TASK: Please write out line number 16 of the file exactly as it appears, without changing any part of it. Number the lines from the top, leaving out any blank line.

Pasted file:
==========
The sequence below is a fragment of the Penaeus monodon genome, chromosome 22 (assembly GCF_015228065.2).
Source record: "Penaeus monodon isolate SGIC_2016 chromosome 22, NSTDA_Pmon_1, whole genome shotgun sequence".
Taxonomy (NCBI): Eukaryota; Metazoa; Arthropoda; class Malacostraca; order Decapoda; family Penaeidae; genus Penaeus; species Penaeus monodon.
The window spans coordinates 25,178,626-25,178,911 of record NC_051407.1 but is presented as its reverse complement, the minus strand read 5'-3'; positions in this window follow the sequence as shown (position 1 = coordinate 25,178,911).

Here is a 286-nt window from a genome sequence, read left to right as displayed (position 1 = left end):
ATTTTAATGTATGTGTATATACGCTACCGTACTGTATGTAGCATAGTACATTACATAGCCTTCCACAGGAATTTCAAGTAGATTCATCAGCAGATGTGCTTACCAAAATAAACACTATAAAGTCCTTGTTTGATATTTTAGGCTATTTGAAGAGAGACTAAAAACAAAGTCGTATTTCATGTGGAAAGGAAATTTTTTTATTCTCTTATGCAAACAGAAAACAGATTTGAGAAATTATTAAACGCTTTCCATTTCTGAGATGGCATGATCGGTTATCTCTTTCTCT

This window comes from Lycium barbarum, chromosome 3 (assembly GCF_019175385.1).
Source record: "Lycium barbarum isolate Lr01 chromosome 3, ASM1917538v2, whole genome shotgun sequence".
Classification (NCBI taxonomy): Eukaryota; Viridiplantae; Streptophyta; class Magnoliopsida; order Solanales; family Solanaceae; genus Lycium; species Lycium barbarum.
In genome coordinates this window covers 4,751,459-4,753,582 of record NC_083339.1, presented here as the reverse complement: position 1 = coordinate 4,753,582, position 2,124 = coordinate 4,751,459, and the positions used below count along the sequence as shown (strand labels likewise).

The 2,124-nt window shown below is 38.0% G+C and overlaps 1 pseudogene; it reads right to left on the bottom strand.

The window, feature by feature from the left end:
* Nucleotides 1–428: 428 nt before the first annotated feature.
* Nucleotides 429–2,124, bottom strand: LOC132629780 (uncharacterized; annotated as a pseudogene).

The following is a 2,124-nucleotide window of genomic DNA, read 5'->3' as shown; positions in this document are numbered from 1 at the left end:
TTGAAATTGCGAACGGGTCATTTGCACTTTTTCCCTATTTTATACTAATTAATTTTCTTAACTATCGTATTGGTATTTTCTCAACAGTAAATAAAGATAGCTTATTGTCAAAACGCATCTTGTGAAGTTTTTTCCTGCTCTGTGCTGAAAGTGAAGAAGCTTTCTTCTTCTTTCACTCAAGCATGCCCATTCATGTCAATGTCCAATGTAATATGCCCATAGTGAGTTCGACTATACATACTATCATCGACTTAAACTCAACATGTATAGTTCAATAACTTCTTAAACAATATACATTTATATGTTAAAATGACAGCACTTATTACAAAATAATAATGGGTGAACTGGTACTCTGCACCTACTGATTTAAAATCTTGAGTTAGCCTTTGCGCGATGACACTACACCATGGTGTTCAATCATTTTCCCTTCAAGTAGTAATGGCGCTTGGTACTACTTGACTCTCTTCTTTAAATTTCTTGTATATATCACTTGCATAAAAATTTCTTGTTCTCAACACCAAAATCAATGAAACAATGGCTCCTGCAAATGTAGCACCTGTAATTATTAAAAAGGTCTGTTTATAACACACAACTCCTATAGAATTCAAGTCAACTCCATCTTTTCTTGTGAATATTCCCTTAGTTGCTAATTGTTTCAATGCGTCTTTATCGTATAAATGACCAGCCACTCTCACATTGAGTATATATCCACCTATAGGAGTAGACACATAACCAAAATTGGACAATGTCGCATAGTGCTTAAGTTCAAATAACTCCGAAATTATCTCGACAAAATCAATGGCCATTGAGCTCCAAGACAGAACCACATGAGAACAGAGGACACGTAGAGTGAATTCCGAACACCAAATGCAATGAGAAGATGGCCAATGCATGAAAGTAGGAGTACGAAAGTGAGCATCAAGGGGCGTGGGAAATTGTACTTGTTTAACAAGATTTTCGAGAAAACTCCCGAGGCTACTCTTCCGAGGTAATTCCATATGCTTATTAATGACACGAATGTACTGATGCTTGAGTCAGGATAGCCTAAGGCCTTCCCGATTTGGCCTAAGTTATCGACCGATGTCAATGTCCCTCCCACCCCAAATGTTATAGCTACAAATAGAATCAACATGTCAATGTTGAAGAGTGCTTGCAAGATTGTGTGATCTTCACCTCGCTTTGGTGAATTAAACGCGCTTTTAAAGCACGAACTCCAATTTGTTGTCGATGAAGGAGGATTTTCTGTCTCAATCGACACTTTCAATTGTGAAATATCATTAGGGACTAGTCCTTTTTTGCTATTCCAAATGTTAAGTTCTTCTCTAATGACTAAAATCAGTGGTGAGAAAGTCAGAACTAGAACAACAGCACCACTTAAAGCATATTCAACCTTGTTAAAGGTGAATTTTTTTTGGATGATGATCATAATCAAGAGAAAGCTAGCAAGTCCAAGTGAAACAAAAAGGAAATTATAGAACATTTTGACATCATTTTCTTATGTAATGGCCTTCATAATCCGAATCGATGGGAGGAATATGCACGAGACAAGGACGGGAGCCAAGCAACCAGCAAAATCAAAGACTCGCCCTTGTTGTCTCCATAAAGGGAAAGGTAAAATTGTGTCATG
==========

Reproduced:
TTGAAATTGCGAACGGGTCATTTGCACTTTTTCCCTATTTTATACTAATTAATTTTCTTAACTATCGTATTGGTATTTTCTCAACAGTAAATAAAGATAGCTTATTGTCAAAACGCATCTTGTGAAGTTTTTTCCTGCTCTGTGCTGAAAGTGAAGAAGCTTTCTTCTTCTTTCACTCAAGCATGCCCATTCATGTCAATGTCCAATGTAATATGCCCATAGTGAGTTCGACTATACATACTATCATCGACTTAAACTCAACATGTATAGTTCAATAACTTCTTAAACAATATACATTTATATGTTAAAATGACAGCACTTATTACAAAATAATAATGGGTGAACTGGTACTCTGCACCTACTGATTTAAAATCTTGAGTTAGCCTTTGCGCGATGACACTACACCATGGTGTTCAATCATTTTCCCTTCAAGTAGTAATGGCGCTTGGTACTACTTGACTCTCTTCTTTAAATTTCTTGTATATATCACTTGCATAAAAATTTCTTGTTCTCAACACCAAAATCAATGAAACAATGGCTCCTGCAAATGTAGCACCTGTAATTATTAAAAAGGTCTGTTTATAACACACAACTCCTATAGAATTCAAGTCAACTCCATCTTTTCTTGTGAATATTCCCTTAGTTGCTAATTGTTTCAATGCGTCTTTATCGTATAAATGACCAGCCACTCTCACATTGAGTATATATCCACCTATAGGAGTAGACACATAACCAAAATTGGACAATGTCGCATAGTGCTTAAGTTCAAATAACTCCGAAATTATCTCGACAAAATCAATGGCCATTGAGCTCCAAGACAGAACCACATGAGAACAGAGGACACGTAGAGTGAATTCCGAACACCAAATGCAATGAGAAGATGGCCAATGCATGAAAGTAGGAGTACGAAAGTGAGCATCAAGGGGCGTGGGAAATTGTACTTGTTTAACAAGATTTTCGAGAAAACTCCCGAGGCTACTCTTCCGAGGTAATTCCATATGCTTATTAATGACACGAATGTACTGATGCTTGAGTCAGGATAGCCTAAGGCCTTCCCGATTTGGCCTAAGTTATCGACCGATGTCAATGTCCCTCCCACCCCAAATGTTATAGCTACAAATAGAATCAACATGTCAATGTTGAAGAGTGCTTGCAAGATTGTGTGATCTTCACCTCGCTTTGGTGAATTAAACGCGCTTTTAAAGCACGAACTCCAATTTGTTGTCGATGAAGGAGGATTTTCTGTCTCAATCGACACTTTCAATTGTGAAATATCATTAGGGACTAGTCCTTTTTTGCTATTCCAAATGTTAAGTTCTTCTCTAATGACTAAAATCAGTGGTGAGAAAGTCAGAACTAGAACAACAGCACCACTTAAAGCATATTCAACCTTGTTAAAGGTGAATTTTTTTTGGATGATGATCATAATCAAGAGAAAGCTAGCAAGTCCAAGTGAAACAAAAAGGAAATTATAGAACATTTTGACATCATTTTCTTATGTAATGGCCTTCATAATCCGAATCGATGGGAGGAATATGCACGAGACAAGGACGGGAGCCAAGCAACCAGCAAAATCAAAGACTCGCCCTTGTTGTCTCCATAAAGGGAAAGGTAAAATTGTGTCATG